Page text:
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Disclaimer : This document is a work in progress and should not be considered official yet.

Gentoo on the Nvidia Tegra 250 Developer Kit


1.  Overview

Installing Gentoo in the Nvidia Tegra 250 is pretty simple if you're already a Gentoo user. You can either use a sufficiently sized SD card (>=2GB for ease) or an USB HDD. If you are familar with the Gentoo Linux installation process, there is not much different here.

2.  Requirements

To be able to install Gentoo, you'll need the following:

  • An x86/amd64 based PC with Linux on it
  • A Nvidia Tegra 250 Developer Kit
  • The USB -> USB mini type B cable the board comes with
  • One USB HDD
  • A network connection

3.  Preparing to install your Nvidia Tegra


Before we start the installation process, we need to build a kernel for the Nvidia Tegra and the utility to flash it to our board on our computer.

The Nvidia Tegra comes without any Operating System on it. At the moment it uses the fastboot method for flashing a kernel in case of Linux(Windows CE/Android is another story). U-Boot works but for now we'll use the official method.

Obtaining/Building a kernel

For booting the Nvidia Tegra we need a kernel. In this document we'll use the kernel provided by Nvidia which is available on Nvidia's GIT server. For doing so we need dev-vcs/git on our system.

Note:'s kernel still doesn't support some hardware on the board as of 2011-06-18

Code Listing 3.1: Get the kernel source

(Emerge dev-vcs/git if you don't have it already)
# emerge dev-vcs/git

(Clone Nvidia Tegra kernel repository, may take a while)
# git clone git://

(Once cloned, change to the new directory created)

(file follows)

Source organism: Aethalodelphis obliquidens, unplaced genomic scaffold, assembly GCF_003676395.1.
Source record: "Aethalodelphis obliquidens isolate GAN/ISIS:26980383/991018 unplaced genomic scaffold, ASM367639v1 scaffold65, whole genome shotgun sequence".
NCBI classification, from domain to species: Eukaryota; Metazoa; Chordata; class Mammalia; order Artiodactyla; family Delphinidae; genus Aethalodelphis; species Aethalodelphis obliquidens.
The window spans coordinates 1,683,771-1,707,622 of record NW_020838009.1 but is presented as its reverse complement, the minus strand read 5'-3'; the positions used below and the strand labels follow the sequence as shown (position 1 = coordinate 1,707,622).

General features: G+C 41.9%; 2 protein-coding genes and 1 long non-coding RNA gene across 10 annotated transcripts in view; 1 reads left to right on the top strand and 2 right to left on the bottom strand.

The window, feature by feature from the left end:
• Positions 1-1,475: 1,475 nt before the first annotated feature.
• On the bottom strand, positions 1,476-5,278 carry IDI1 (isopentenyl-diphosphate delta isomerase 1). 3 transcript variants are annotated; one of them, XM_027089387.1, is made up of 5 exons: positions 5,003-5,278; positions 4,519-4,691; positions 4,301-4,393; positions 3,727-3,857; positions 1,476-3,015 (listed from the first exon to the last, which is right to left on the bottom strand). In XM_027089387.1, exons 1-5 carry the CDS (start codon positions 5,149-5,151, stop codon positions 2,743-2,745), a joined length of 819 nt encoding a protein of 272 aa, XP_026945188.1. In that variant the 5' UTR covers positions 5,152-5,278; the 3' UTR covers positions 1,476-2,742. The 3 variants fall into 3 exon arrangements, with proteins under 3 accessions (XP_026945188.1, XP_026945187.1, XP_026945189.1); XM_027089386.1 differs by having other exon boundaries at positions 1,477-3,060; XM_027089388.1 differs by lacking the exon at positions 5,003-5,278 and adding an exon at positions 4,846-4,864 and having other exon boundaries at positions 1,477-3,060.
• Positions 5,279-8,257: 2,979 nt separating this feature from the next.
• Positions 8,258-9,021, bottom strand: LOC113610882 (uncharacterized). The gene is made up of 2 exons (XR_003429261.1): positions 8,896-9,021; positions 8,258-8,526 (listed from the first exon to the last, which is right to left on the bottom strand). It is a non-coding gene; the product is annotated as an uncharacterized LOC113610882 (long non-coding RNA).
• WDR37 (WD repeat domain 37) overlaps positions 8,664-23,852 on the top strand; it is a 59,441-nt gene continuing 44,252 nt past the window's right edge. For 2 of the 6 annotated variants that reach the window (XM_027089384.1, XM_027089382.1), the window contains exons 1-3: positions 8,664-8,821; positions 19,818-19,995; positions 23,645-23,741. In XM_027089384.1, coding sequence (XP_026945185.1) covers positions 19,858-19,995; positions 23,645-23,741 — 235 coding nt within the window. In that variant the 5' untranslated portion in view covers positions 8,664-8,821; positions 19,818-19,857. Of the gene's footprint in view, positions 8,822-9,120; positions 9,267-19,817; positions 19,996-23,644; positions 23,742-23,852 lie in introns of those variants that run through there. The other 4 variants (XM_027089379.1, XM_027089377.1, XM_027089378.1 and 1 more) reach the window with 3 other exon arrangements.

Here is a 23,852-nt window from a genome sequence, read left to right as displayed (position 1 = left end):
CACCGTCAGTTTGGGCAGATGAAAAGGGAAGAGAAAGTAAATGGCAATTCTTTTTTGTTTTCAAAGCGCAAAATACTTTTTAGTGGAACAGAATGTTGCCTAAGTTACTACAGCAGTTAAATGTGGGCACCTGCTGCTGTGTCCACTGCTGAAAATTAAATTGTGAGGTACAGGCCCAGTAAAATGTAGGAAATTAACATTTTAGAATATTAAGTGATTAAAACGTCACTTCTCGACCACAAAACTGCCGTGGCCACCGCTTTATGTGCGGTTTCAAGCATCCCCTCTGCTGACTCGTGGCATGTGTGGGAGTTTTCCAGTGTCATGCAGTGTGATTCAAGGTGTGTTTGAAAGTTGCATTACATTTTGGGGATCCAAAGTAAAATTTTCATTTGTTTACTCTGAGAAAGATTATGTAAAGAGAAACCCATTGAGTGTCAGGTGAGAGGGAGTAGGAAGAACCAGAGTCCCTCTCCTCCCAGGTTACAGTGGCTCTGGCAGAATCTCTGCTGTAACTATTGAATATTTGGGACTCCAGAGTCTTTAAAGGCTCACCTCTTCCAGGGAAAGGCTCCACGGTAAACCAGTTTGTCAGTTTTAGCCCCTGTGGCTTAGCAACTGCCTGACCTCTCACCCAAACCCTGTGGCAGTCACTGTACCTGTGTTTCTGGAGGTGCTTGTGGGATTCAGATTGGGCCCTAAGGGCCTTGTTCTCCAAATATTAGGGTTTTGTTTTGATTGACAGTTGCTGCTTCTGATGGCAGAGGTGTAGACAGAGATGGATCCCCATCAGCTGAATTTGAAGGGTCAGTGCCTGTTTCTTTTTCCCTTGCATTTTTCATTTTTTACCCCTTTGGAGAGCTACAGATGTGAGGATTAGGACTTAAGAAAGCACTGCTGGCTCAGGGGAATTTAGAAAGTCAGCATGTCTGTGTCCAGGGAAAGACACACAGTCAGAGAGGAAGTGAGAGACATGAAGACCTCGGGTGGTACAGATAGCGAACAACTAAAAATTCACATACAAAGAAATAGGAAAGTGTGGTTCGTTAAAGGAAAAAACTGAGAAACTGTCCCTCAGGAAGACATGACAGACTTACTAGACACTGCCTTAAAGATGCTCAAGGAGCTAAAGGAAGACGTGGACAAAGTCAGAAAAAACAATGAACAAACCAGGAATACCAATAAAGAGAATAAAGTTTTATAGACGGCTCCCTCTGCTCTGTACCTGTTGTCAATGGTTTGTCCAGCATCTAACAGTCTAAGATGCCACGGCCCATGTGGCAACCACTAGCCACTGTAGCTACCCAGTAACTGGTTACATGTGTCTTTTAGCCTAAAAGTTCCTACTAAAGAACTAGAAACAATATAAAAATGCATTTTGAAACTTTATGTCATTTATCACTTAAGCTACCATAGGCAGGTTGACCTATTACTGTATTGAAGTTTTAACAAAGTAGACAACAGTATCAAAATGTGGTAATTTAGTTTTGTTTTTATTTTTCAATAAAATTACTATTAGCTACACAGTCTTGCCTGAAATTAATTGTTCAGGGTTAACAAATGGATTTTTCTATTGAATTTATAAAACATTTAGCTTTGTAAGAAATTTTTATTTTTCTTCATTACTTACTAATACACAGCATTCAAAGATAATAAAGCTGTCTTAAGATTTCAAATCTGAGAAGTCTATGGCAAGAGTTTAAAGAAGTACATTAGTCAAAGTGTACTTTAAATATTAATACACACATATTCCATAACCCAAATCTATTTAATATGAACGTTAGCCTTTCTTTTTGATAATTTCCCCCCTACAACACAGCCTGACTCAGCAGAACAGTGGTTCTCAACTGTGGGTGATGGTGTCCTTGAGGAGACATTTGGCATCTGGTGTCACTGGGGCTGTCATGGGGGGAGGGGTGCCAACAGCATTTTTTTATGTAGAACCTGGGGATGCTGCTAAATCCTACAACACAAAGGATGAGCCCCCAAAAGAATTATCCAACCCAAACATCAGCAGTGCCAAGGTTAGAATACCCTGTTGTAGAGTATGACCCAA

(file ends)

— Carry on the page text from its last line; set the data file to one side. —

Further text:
# cd linux-2.6

(The tegra-10.9.9 tag is known to work)
# git checkout tegra-10.9.9

Now that we have the kernel source, we can build it. However since the Nvidia Tegra is an ARM device, we need to crosscompile the kernel to ARM. For doing so, on Gentoo we use sys-devel/crossdev, which provides us an easy way to create a cross-compiler. On other Linux distros, you can use the CodeSourcery toolchain.

Code Listing 3.2: Creating a cross-compiler

(Emerge sys-devel/crossdev first, if you don't have it already)
# emerge -v crossdev

(Create a crosscompiler for the armv7a-unknown-linux-gnueabi CHOST)
# crossdev -S armv7a-unknown-linux-gnueabi

Once we have our crosscompiler, we can crosscompile it finally. We'll use the default kernel config since it has all we need.

Code Listing 3.3: Cross-compiling the kernel

(We use the default config for this board)
# make ARCH=arm CROSS_COMPILE="armv7a-unknown-linux-gnueabi-" tegra_harmony_gnu_linux_defconfig

(Replace 9 with the number of cores you have on your computer)
# make -j9 ARCH=arm CROSS_COMPILE="armv7a-unknown-linux-gnueabi-" zImage

Once it gets built, we'll now have a kernel image on arch/arm/boot/zImage.

Obtaining and building the fastboot loader

The bootloader we'll use is the one that gets used for Android. This bootloader, fastboot, is available on the Android SDK

Note: If the following download is not available, check on Nvidia's Tegra250 Downloads page for the latest version of the Android for Linux download

Code Listing 3.4: Download and unpack Nvidia's Android SDK for Linux

# wget

(After having downloaded the SDK, we decompress it)
# gzip -d

(We set the execution mode on the resulting binary)
# chmod +x

(We execute the binary)
# ./

After accepting the license, the binary will extract a directory called tegra_froyo_20110207. In this directory you'll find the fastboot bootloader.

You also need to copy the previously built zImage into that directory

We'll enter into the new directory and download the following file which contains the partitions that will be created on the board's NAND.

Code Listing 3.5: Getting the NAND partition config file

# cd tegra_froyo_20110207

# wget

Compile the fastboot utility on your PC